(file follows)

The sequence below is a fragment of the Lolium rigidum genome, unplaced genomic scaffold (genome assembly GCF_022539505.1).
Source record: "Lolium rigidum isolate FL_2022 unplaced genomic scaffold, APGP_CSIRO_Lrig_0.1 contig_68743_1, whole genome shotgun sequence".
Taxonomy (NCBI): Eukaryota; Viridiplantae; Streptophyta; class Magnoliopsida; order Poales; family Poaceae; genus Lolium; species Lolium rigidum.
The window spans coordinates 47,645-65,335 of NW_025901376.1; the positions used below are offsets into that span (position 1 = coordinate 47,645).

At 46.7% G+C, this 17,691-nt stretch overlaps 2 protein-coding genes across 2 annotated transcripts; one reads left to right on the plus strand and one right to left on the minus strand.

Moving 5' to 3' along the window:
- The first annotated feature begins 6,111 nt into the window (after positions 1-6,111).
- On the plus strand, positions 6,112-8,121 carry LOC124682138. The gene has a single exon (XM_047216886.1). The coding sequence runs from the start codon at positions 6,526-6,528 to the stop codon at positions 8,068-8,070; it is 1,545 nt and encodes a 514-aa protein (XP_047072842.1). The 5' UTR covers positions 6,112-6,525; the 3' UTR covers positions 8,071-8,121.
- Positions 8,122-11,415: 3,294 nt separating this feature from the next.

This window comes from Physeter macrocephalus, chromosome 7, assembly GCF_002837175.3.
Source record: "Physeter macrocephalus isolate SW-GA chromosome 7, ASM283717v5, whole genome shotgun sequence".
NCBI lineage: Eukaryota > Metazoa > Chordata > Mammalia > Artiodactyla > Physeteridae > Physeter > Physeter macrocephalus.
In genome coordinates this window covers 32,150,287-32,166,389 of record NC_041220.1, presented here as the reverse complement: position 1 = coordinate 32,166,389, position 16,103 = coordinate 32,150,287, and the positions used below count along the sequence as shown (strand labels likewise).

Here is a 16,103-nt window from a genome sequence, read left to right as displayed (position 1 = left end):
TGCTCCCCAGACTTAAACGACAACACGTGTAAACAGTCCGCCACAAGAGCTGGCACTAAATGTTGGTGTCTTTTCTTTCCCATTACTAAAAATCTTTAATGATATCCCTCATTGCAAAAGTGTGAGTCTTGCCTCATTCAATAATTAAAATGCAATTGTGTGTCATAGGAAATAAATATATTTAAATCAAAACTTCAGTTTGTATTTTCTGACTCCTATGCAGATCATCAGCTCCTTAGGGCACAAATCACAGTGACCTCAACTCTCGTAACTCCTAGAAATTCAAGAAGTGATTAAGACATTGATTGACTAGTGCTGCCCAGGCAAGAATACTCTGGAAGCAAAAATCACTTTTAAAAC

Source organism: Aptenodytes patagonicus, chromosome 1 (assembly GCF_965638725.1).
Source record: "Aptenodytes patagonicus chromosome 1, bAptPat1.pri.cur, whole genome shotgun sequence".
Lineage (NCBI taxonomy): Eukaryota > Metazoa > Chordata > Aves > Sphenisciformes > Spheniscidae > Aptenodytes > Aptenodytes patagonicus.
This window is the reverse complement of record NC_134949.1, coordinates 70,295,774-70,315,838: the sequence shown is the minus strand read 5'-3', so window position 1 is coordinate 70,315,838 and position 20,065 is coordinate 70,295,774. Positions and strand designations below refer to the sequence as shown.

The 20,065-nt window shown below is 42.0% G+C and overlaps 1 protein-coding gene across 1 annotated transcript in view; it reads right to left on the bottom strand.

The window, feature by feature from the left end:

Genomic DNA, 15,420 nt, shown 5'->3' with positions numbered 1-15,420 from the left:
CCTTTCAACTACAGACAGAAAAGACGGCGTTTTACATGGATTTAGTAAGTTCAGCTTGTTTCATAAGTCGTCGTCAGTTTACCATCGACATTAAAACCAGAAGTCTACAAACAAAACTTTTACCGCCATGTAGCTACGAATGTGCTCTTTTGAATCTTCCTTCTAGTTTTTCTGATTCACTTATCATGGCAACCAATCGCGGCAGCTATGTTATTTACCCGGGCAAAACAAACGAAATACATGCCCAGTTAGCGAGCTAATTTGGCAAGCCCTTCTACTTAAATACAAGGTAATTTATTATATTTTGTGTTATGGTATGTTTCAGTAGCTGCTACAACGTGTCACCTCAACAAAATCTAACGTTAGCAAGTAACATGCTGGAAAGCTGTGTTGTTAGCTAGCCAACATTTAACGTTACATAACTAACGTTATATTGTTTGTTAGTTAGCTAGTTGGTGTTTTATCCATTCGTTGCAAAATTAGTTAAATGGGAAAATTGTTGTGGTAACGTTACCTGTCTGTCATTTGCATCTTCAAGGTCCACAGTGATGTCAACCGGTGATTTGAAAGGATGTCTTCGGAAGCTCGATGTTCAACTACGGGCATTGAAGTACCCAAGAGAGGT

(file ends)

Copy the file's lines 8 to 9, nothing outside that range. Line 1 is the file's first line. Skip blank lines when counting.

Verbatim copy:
- On the plus strand, positions 6,112-8,121 carry LOC124682138. The gene has a single exon (XM_047216886.1). The coding sequence runs from the start codon at positions 6,526-6,528 to the stop codon at positions 8,068-8,070; it is 1,545 nt and encodes a 514-aa protein (XP_047072842.1). The 5' UTR covers positions 6,112-6,525; the 3' UTR covers positions 8,071-8,121.
- Positions 8,122-11,415: 3,294 nt separating this feature from the next.